At “[t]he Erbil Diplomatic Support Center, the Department canceled ongoing construction in February 2013, after expenditures of approximately $85 million, with the decision to cease Department operations at the location by July 2013. In September 2012, with the reduction of the Police Development Program, the U.S. Government turned over the unfinished Baghdad Police Academy to the Government of Iraq after investing an estimated $108 million in construction. In addition, the Department contributed $48 million in Police Development Program funds to the construction of the Basrah consulate general, because the Police Development Program intended to be a tenant in that facility. During the inspection, in preparation for turnover to the Government of Iraq, mission operations drew down at Embassy Annex Prosperity, where a $32 million construction project was halted. The final phase of the Prosperity site closure requires construction of a new $11.5 million heavy vehicle maintenance facility on the embassy compound.”
So that’s over $270 million down the drain for lack of appropriate planning, and $11.5M more for new construction, which may or may not be needed in a year or two.
#12. Iraq Tax With No End in Sight Will Strain Diplomatic Facilities Worldwide
“Funding levels from multiple sources in support of Mission Iraq operations have been so substantial that the mission has not been subject to normal fiscal constraints, nor has it evaluated process and program priorities rigorously. The Department allotted $3.23 billion for Mission Iraq operations in FY 2012. The mission also oversaw $1.33 billion in foreign assistance in that same time frame. Inevitably, the contingency funding that is a remnant of Iraq’s status as a war zone, and enabled so much of the mission’s growth and security programs, will dwindle. Even with the Department’s increased focus on protecting personnel and facilities in the aftermath of the Benghazi attack, the mission is considering ways to reduce its operational and security budgets, although the sheer size and scope of the physical plant, both in Baghdad and at the consulates,will require significant funding for years to come.”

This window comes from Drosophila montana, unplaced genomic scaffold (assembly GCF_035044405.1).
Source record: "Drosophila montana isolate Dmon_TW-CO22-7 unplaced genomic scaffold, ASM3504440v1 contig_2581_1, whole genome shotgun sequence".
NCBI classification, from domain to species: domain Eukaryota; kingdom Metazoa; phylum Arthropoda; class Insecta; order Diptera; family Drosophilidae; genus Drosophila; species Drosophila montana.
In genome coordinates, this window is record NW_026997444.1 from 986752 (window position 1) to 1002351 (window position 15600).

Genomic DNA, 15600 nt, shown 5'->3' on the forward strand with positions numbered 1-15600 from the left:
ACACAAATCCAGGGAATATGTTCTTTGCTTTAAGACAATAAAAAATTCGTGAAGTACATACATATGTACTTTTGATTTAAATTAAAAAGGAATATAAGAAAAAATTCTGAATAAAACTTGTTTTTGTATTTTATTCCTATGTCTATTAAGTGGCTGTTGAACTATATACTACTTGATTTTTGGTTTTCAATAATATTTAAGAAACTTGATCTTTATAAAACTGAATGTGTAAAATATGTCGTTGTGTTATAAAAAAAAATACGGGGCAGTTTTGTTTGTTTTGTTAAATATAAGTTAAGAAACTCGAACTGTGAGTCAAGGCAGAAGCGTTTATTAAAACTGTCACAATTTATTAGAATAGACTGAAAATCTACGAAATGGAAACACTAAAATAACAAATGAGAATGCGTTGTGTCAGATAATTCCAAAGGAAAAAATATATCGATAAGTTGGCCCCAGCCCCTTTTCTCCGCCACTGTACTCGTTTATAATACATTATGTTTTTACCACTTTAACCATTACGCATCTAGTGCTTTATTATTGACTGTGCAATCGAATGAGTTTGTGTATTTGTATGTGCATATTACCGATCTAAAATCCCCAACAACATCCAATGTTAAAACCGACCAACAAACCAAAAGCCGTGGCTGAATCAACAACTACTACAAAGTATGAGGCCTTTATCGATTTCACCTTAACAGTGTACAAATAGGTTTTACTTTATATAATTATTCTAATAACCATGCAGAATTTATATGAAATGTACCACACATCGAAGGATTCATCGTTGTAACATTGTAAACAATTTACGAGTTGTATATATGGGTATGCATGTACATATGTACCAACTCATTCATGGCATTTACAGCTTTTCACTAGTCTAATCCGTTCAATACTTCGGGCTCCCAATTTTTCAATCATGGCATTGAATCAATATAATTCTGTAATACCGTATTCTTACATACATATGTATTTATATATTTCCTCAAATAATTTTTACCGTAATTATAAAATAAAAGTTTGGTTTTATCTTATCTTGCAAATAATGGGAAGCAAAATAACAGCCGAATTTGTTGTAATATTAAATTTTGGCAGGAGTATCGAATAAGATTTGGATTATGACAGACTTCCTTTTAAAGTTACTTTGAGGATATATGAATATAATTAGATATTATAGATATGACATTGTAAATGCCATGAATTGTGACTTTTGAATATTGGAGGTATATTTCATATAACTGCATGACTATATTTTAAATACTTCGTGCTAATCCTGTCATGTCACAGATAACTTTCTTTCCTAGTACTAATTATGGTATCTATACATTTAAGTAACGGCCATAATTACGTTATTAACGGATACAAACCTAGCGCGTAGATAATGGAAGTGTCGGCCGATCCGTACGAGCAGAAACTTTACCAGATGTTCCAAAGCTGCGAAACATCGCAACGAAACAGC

So the reduction of USG footprint in Iraq does not mean the end of the Iraq tax on staffing, but going forward, you may now add resource allocation demands. The OIG inspectors believe that as US Mission Iraq operates in a “traditional diplomatic environment” its maintenance and repair costs will come out of the regular budget. The Vatican-size embassy even with “rightsizing” at 5,500 staff will still be the largest embassy in the world. Security and movement protection will still remain expensive. And as contingency funds end, and as US Mission Iraq starts to get funding from State’s regular budget, it will “strain support for diplomatic facilities worldwide.”
Oh, there is no mention in this report of the alleged “underground drug ring” operating near the U.S. Embassy in Baghdad; or a drug ring which allegedly supplied State Department security contractors with drugs.
This report only mentions “drug” in one instance: “The Department has approved continuing annual assistance for anti-corruption, the justice sector, drug demand reduction and police, with $23 million requested for FY 2014.”
That’s expensive but not nearly as exciting news. Now, let’s go invade another country so we can do this all over again.
-05/31/13 Inspection of Embassy Baghdad and Constituent Posts, Iraq (ISP-I-13-25A) [617 Kb] Posted online on June 3, 2013